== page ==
Some Ways to Hang Your Quilts

I had a request to blog about how I hang my quilts.

I can do that.

Note that one can always hang a curtain rod with its own supports that is long and just switch out whatever quilt one wants from time to time. I think Bonnie Hunter hangs quilts this way in her Inn. If you don’t know Bonnie Hunter, check out her blog.

Note, too, that for really heavy, bigger quilts, I use curtain rods with decorative ends. Note that the middle quilt below, as it is not as wide or heavy, uses an invisible dowel wooden rod which can be bought at most hardware stores and cut to size. You want the SMALLEST dowel/curtain rod that can support the weight of the quilt without bending as you don’t want a bulge at the top of your quilt. And you want the quilt to sit at the top on the rod so that the rod is at the top and not down into the quilt–where the bulge of it can detract.

Thus, the most important thing with hanging quilts is installing a hanging sleeve that is level with the top of the quilt AND that allows space on the outer sides for the dowel/rod to show.

I double a wide band of fabric (for a big quilt about 4 inches, which means a piece about 9 inches wide. I cut and turn in the sides twice (neat finish on the sides) so that the sleeve leaves space on either side for the dowel to peek through. A curtain rod’s ends are always going to show–but you have to figure out where to position nails so they don’t show–they can hide just inside the edge of the quilt if you leave proper space between the binding edge and the sleeve edge. Dowels should not be cut wider than the binding on the quilt as you want to hide the dowel in the gap between the edge of the sleeve and the binding outer edge. I double the 9-inch strip and press it before sewing the sleeve’s two raw edges to the quilt top when I install the binding.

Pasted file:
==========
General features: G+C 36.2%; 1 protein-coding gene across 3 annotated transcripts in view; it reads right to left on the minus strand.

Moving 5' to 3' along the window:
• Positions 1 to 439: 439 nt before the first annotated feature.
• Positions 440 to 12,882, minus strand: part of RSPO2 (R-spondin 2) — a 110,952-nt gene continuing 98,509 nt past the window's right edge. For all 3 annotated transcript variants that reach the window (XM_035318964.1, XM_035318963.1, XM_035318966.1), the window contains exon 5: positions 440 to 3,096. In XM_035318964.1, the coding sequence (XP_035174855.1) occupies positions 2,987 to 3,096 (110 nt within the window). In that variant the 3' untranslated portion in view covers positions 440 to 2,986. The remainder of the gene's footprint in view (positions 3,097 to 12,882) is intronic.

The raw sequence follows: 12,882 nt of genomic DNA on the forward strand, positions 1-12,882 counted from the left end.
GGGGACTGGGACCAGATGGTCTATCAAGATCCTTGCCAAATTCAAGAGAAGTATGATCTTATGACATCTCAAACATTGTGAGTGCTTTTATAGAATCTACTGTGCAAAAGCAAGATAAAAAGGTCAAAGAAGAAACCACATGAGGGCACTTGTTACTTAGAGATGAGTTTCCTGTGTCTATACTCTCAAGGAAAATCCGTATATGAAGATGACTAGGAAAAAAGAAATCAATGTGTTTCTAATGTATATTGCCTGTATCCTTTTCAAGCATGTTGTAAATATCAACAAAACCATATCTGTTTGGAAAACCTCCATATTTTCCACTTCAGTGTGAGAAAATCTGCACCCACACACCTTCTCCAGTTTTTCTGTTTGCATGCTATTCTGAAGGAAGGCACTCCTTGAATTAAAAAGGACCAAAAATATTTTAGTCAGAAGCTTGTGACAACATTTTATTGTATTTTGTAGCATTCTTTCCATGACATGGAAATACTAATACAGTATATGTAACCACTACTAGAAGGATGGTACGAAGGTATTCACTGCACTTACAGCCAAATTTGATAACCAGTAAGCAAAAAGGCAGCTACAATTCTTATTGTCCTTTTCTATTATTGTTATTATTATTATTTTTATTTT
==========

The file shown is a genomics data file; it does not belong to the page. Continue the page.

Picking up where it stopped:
For a big quilt I might machine baste the sleeve into the seam allowance first. And some quilters recommend splitting the sleeve into two parts for a wide, heavy quilt. Next, after binding, you have only to sew down the bottom of the sleeve.

BUT, and this is important, there is a method for sewing down that bottom edge as you have to place it a bit above where it would go without allowing for some excess hanging room. But not high enough from the bottom so that the top of the sleeve starts to show over the top edge of the quilt. Mostly I bring that bottom edge up about 1/2 inch, but I always test with a rod to make sure I haven’t gone too high. Pin and sew down the bottom edge of the sleeve.

You can see the excess fabric on the outer sleeve side in the picture below. The bigger the dowel/rod, the bigger amount of excess fabric you want. And here, I should have gone higher at the bottom of the sleeve so the dowel would locate higher near the binding.

See the bulge at the top?

I use nails that have a head big enough to hold the dowel so it won’t slide off the nail. For a bigger, heavier quilt you will need bigger nails. But always get ones that have bigger heads.

Lay your dowel where you want it on the wall and mark where you want the nails to go. Remember to put the nails at least 1/4 inch or a bit more from the edge of the dowel. The position of the nails will be a bit different for a curtain rod depending on the decorative end of the rod. The nails have to be inside those ends and very close or inside each side of the quilt edge. Then use a leveler to make darn sure the dowel/rod is level. I have a long leveler and a short one. After I put in the nails, I use the leveler again to make sure all is level at that stage. And I check again after I hang the quilt as it is fairly easy at that point to remove a nail and replace it if needed.

Remember we do the best we can all along the way to make sure a quilt is square and the top level. But quilts are rarely perfect. Fabric stretches, things shift. Just do the best you can. Remember the nails have to fall below the top binding on the quilt.

I measured from the ceiling down to line up the quilts below. And for the 4-season trees, I used matching white rods–and when the top two were hung on their rod, I used my long leveler (about 3 feet) to place the vertical placement of the lower rod so it was in line with the top rod and its nails.

If you want to remove or change a hanging quilt, you pull out the nails, patch the hole with sparkle, sand it totally smooth, and repaint the patch with matching paint.

And, there you have it.

Author: louisaenright

I am passionate about whole, nutrient-dense foods, developing local markets, and strengthening communities.

One thought on “Some Ways to Hang Your Quilts”

  1. This is awesome!! Thank you for all the detail and different tips & tricks! After I finish my elephant quilt I’ll come back and review all this again before I make the hanging sleeve and decide whether I want to use a dowel or curtain rod 😀

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